She was startled when I said that not only did I not rehearse, I found it hard to imagine how anyone could rehearse. Would orating mightily to oneself in front of the bathroom mirror really help?
On being useless
How to be a poor speaker? Let’s count the ways. Looking uneasy or pompous or disengaged. Having a monotonous delivery. Getting words, tone, voice, and hand gestures slightly out of synch. Getting bogged down in detail. Coming across as someone concerned more with demonstrating iron seniority than with saying something engaging
On business speeches
Political leaders face elections every few years, if they face them at all. Business leaders face elections every day or even every minute: who’s voting for my company’s products by buying them?
Likewise, in many parts of the world a leader who is verbose or condescending or aloof (or ideally all these at once) is often considered educated. If the audience can’t follow or understand what is being said, that shows just how far above the audience the wise leader soars. The audience is humbly grateful merely to be in the presence of such manifest superiority
On storming out from a gala reception you’re hosting
It sent a baffling message from the minister to the diplomatic corps audience: You’re my official guests on this famous state occasion, but my self-esteem is far more important to me than you are!
It gets worse. Imagine a woman leader giving a serious, substantive speech about global inequalities but not realising that the screens in the room are carrying a caustic stream of live e–demolitions of those very words. The Tweets undermining the leader may be sexist or racist, or sharp and quite funny, or utterly untrue, or all of these and more at the same time in fewer than 140 characters:
HAHAHA hot socialist black babe lectures us on world poverty but wears a FAT ROLEX COSTING $10K!!!! LOL #hypocrite #stringemup #sexylegs
When you start talking, the audience is not interested in your knees or your clothes or hairstyle. However, the audience may become keenly interested in your knees or clothes or hairstyle if you are giving them a dull or silly speech, and their minds start wandering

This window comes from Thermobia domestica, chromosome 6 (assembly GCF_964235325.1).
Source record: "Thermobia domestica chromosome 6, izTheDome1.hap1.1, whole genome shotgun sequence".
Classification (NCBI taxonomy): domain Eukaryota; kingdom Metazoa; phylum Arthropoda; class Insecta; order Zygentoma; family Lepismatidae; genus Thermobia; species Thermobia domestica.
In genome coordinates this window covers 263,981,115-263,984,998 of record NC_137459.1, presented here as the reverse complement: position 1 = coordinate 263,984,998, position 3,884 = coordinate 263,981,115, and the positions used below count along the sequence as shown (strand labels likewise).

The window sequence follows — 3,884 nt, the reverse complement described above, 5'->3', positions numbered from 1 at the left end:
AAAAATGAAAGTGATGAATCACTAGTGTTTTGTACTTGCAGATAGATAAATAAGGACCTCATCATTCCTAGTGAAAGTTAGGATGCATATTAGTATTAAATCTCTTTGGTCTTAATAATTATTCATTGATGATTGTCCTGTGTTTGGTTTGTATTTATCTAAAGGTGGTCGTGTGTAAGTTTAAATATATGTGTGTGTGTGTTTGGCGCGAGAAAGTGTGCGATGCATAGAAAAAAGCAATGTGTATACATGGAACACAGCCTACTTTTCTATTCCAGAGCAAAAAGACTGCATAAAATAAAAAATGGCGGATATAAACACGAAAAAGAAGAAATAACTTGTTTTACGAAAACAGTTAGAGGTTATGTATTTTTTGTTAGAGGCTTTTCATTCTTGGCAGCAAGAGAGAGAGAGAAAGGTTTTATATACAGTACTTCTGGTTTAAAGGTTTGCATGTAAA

On using Norwegian proverbs
Blind hǿne kann og finna eit konn. [Even a blind pig may occasionally pick up an acorn.]
On ending with a famous quote
Nowadays an ending of that sort, unless done perfectly, is a lazy cliché. The speaker emits a feeble message: I’m not smart enough to finish with something interesting or original, so I have rummaged in a book of famous quotes and found this …
After-dinner speeches need extra humor. In Britain a goodly slice of an after-dinner speech has to be humor, perhaps even with some light risqué innuendo
On Bill Clinton in Sarajevo
Corny? Clichéd? A cynical tugging of heart strings? Oh yes. But on the day there was tumultuous applause, and scarcely a dry eye in the house
On expressing disappointment with someone else’s policies
There is something paternalistic or patronizing about the language of disappointment. It’s the sort of thing a parent or teacher says to a naughty child, or a boss might say to a subordinate. It’s not the way two equal grown–ups talk to each other. It suggests that the relationship’s expectations are defined by the side expressing the disappointment, not by both parties together. And (worse) it betrays a curious lack of shrewd professional judgment: “I thought that you would be nicer to me than you are!”
And lots lots more where all that comes from.
If you have any interest in or responsibility for any form of leadership or public speaking, you really do need to read this book.If I say so myself, there is nothing else like it in terms of sharp examples and insider insight. Get it here.